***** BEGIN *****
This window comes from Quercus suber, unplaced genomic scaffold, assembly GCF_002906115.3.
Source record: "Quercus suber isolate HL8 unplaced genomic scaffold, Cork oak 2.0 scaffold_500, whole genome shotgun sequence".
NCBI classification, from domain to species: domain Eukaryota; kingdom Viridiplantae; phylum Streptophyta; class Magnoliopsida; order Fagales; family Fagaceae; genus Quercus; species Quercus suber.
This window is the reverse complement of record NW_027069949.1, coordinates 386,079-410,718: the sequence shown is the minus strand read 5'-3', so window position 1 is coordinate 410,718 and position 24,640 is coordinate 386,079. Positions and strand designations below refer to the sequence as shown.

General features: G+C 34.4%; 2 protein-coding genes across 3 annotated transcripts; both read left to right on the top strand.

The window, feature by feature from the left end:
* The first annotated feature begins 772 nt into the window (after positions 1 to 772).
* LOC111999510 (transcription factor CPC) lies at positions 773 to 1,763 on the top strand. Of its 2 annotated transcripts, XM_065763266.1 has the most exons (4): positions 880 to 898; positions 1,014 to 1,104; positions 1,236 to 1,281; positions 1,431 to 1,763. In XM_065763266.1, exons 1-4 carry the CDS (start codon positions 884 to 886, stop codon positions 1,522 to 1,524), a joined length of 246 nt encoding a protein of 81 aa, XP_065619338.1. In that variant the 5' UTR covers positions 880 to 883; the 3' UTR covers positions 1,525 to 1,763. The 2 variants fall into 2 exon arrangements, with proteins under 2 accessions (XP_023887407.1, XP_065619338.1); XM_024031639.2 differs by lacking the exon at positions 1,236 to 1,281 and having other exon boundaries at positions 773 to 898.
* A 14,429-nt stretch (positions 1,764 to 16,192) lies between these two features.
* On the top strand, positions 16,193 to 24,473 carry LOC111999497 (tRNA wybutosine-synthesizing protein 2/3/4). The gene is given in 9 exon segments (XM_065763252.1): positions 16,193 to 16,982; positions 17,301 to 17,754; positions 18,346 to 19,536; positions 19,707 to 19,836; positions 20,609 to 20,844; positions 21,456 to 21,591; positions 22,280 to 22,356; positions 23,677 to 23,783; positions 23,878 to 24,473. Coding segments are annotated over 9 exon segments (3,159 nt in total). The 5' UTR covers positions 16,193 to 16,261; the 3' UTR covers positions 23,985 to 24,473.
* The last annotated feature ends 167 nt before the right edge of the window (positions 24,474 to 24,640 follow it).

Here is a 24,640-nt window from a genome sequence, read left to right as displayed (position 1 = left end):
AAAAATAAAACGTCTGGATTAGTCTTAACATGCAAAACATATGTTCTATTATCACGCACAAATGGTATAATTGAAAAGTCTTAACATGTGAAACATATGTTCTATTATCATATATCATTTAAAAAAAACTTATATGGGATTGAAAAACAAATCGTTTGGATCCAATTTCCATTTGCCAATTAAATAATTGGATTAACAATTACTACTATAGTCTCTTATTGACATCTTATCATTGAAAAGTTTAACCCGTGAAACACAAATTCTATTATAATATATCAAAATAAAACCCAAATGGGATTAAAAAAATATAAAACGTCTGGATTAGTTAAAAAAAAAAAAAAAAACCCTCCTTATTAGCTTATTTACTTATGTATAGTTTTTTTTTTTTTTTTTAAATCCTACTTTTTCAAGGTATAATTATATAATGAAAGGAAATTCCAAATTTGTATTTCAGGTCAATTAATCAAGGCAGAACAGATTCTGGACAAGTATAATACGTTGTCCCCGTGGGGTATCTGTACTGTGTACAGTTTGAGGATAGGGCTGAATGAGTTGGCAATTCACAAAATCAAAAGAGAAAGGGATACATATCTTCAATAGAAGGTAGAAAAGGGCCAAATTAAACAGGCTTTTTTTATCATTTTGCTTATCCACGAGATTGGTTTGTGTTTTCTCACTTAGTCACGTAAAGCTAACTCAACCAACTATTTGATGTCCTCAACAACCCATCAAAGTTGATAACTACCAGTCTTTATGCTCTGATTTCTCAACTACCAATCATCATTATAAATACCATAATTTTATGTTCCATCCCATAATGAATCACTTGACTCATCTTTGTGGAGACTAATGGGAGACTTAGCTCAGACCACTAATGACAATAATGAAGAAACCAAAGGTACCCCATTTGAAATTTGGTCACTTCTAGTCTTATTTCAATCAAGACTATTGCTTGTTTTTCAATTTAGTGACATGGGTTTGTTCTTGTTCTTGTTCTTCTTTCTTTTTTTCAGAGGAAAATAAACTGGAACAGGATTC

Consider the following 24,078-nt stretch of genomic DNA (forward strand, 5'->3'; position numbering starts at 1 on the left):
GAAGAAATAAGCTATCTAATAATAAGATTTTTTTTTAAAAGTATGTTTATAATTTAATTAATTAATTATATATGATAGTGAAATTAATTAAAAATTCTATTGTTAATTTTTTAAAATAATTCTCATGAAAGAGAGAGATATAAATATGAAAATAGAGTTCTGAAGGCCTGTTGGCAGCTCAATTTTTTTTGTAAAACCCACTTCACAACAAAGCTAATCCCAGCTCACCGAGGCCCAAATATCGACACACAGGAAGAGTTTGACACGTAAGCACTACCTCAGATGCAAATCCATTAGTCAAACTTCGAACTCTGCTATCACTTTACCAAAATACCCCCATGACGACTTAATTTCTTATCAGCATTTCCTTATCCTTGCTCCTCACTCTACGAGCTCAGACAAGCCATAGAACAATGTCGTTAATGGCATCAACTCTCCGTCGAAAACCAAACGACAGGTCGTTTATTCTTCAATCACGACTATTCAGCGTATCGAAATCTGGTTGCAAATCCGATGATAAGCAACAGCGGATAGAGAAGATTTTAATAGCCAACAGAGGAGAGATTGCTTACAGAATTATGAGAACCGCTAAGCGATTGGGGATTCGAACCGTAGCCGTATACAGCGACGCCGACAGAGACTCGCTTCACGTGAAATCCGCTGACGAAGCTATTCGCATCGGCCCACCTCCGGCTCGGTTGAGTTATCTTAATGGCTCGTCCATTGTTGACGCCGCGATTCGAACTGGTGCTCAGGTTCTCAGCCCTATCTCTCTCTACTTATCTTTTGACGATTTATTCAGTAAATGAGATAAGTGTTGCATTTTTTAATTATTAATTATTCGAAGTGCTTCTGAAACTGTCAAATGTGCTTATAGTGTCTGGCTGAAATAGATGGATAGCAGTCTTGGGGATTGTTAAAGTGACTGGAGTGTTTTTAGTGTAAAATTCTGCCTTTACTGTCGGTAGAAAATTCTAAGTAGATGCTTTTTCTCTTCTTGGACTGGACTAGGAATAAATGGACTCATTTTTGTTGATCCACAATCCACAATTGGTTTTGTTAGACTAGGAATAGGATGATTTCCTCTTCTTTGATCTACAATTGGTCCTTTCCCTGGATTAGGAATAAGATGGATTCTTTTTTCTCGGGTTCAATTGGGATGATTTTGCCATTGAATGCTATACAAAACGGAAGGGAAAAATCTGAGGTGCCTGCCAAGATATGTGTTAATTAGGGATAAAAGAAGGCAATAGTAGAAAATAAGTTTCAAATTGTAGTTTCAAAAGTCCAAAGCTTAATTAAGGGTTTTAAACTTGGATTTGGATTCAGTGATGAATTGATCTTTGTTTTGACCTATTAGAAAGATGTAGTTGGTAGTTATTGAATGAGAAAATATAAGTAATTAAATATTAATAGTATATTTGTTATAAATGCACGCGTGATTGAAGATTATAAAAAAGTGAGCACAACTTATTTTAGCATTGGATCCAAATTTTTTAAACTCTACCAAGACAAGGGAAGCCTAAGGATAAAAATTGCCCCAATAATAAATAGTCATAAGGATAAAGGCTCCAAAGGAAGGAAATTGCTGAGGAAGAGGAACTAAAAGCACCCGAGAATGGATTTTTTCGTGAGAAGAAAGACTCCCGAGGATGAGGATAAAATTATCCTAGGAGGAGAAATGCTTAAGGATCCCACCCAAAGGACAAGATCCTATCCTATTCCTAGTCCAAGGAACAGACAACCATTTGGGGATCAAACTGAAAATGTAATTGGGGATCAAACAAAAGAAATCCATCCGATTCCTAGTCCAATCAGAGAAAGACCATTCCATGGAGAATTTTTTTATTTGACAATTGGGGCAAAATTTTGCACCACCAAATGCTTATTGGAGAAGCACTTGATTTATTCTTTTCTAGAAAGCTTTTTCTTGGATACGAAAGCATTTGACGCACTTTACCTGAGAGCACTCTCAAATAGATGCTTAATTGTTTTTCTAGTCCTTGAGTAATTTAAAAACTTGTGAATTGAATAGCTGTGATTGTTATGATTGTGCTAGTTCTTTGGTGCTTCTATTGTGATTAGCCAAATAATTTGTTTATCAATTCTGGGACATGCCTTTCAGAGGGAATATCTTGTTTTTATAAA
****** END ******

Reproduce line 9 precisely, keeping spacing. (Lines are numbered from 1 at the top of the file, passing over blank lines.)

* A 14,429-nt stretch (positions 1,764 to 16,192) lies between these two features.